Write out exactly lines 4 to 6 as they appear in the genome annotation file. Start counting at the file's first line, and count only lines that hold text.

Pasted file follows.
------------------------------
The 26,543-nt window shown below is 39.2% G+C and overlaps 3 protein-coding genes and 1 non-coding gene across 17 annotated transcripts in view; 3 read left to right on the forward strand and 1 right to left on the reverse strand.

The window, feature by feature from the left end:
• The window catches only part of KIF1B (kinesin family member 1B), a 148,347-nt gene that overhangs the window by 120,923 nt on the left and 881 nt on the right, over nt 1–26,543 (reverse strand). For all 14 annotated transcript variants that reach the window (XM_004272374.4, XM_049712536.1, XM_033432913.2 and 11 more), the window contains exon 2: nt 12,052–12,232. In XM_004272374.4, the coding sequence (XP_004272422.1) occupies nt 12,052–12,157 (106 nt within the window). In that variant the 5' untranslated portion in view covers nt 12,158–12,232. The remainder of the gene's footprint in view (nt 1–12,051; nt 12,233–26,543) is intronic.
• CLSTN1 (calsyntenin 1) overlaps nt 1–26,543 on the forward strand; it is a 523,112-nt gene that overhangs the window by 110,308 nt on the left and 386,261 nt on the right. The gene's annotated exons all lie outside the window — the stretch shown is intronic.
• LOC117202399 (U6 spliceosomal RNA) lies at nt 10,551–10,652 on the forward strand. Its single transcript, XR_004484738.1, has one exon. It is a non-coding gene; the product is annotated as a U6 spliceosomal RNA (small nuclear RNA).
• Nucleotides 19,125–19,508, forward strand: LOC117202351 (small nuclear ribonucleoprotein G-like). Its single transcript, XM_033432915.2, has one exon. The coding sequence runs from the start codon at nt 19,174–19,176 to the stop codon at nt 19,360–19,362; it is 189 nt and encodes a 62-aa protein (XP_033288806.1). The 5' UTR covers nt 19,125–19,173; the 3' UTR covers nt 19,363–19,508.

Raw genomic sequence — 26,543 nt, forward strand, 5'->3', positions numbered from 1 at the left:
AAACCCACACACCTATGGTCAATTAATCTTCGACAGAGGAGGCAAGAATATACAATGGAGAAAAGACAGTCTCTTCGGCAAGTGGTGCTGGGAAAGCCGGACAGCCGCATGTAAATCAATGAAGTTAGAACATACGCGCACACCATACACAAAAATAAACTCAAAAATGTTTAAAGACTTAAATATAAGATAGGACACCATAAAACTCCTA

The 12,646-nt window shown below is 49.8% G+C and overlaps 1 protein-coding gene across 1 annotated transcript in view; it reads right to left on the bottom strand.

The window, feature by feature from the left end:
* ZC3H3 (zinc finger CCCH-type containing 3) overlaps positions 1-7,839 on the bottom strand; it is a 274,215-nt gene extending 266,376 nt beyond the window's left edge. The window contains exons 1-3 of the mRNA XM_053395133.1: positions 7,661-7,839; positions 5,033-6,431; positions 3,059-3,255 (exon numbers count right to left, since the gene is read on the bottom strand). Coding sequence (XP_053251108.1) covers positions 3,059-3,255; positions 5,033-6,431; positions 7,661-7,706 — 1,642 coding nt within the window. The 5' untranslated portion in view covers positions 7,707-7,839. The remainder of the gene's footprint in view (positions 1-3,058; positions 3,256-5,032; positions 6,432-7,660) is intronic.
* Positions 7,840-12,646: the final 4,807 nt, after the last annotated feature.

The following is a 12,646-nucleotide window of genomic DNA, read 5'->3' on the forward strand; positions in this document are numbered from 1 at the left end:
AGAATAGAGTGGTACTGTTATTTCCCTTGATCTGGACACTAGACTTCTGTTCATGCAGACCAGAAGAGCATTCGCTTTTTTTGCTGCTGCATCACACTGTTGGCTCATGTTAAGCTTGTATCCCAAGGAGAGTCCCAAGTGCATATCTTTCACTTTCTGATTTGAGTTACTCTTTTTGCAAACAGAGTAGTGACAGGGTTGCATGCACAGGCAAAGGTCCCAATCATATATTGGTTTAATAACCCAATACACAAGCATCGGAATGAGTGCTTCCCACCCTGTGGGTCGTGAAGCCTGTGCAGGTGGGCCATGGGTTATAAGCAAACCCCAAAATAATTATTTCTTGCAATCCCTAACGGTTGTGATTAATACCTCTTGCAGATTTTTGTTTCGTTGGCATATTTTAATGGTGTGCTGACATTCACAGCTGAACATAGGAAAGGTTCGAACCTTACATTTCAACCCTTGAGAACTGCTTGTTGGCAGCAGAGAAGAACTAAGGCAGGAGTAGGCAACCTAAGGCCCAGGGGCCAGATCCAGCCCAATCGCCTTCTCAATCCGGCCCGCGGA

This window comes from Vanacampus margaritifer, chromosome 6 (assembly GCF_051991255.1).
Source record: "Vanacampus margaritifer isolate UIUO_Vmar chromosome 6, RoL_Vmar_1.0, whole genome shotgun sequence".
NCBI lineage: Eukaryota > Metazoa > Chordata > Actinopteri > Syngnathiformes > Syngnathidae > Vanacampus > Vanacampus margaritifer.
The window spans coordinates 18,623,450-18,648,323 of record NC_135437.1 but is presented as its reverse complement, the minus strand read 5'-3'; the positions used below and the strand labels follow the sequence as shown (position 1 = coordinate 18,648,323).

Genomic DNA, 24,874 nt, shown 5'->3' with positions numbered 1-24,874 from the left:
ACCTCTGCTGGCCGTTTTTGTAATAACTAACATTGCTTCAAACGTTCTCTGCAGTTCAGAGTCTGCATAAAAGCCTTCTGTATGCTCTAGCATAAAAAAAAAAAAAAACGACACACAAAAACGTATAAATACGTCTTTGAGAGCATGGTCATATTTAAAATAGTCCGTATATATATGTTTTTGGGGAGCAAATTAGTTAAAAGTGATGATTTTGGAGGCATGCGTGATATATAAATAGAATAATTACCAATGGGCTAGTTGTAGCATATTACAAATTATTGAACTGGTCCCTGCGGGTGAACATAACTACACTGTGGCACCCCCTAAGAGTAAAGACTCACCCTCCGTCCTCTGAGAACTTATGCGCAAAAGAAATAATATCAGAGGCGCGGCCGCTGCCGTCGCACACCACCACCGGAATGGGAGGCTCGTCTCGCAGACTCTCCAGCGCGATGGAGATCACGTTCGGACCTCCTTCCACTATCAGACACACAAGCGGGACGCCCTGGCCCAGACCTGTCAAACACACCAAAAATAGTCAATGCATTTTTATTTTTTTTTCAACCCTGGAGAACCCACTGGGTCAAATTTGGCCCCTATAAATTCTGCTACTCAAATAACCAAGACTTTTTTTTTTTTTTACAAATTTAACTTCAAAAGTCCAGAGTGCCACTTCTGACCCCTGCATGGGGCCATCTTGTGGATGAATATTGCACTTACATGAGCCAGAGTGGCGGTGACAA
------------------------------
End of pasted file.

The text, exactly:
• CLSTN1 (calsyntenin 1) overlaps nt 1–26,543 on the forward strand; it is a 523,112-nt gene that overhangs the window by 110,308 nt on the left and 386,261 nt on the right. The gene's annotated exons all lie outside the window — the stretch shown is intronic.
• LOC117202399 (U6 spliceosomal RNA) lies at nt 10,551–10,652 on the forward strand. Its single transcript, XR_004484738.1, has one exon. It is a non-coding gene; the product is annotated as a U6 spliceosomal RNA (small nuclear RNA).
• Nucleotides 19,125–19,508, forward strand: LOC117202351 (small nuclear ribonucleoprotein G-like). Its single transcript, XM_033432915.2, has one exon. The coding sequence runs from the start codon at nt 19,174–19,176 to the stop codon at nt 19,360–19,362; it is 189 nt and encodes a 62-aa protein (XP_033288806.1). The 5' UTR covers nt 19,125–19,173; the 3' UTR covers nt 19,363–19,508.